Hundreds of people, including many aging veterans, gathered Friday at the National World War II Memorial to mark the 70th anniversary of the end of the conflict in Europe.
On the warm spring morning, they huddled in the plaza of the broad stone memorial, just west of the Washington Monument.
To the strains of bagpipes and big band music, they came in wheelchairs, with walkers and canes. Many wore badges marking their service during the long-ago war.
Don Egolf, 95, who lives in Washington’s Armed Forces Retirement Home, wore a blue combat infantry badge on the lapel of his blazer. He had earned it as a 24-year-old Army staff sergeant and squad leader fighting in Germany.
“What was it like? That’s hard to say,” he said as he stood unsteadily at the memorial. “It was exciting. . . . And when you got into combat it was more exciting. How do you explain combat? That’s hard to do.”
He said he was married and had two children when the war began. He enlisted and served in the 102nd Infantry Division. Egolf said he was honored to be present.
“I earned the right to be here.”
More ceremonies and honors will unfold throughout the day.
An air armada of planes flew over the Potomac, turned at the Lincoln Memorial and flew down the Mall over the World War II Memorial to mark the anniversary. They flew in 15 separate formations at 90-second intervals.
The flyover, along with a wreath-laying ceremony at the World War II Memorial and other events, was expected to make it the biggest gathering since the memorial’s dedication in 2004.
National security adviser Susan E. Rice addressed the crowd during the wreath-laying ceremony, saying that those assembled had come to “honor all those brave men and women who fell, and those who survived, including the proud veterans who are here with us today.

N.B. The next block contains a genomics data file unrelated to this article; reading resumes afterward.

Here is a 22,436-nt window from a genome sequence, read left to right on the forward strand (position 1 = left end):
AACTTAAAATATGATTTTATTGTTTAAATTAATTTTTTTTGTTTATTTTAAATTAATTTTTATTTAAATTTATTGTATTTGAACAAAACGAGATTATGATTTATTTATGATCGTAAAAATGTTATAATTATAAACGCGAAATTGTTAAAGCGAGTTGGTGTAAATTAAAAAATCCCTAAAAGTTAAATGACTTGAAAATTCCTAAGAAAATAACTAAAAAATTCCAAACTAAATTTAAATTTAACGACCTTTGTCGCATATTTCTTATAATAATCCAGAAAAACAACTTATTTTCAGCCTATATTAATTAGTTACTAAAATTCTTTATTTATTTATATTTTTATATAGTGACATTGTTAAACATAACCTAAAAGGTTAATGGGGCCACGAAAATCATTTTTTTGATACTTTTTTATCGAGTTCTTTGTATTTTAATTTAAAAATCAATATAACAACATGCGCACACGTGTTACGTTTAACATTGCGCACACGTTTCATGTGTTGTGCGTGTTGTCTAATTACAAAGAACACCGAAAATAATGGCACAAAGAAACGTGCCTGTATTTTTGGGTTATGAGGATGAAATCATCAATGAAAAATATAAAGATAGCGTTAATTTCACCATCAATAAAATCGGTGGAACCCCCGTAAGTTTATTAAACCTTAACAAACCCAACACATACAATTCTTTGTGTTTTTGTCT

“The story of your generation will never be forgotten,” Rice added. “We will continued to tell it to children blessedly untouched by war. So that they understand, as this memorial reminds us, the price of freedom.”
President Obama issued a White House letter saluting the veterans.
“As we commemorate V-E day, let us recommit to the believe that justice is the only answer to hate and intolerance, and let us extend our gratitude to all those who fought and sacrificed to carry it toward,” he wrote. “May God bless and protect all who served then and who served today.”
Army Air Corps veteran Bernard Dupuis, 88, of Winchester, Va., sat in a wheelchair wearing his old “crushed” cap and his silver captain’s bars.
“I was a headquarters man,” he chuckled. “The largest thing I ever flew was an LSD, which is a large steel desk.”
He said he was with the 86th fighter bombed wing in Germany. He was an 18-year-old draftee from Berlin, N.H., when the war broke out. “I’m very proud to be here… pleased to be here,” he said. “It’s probably my last one for sure.”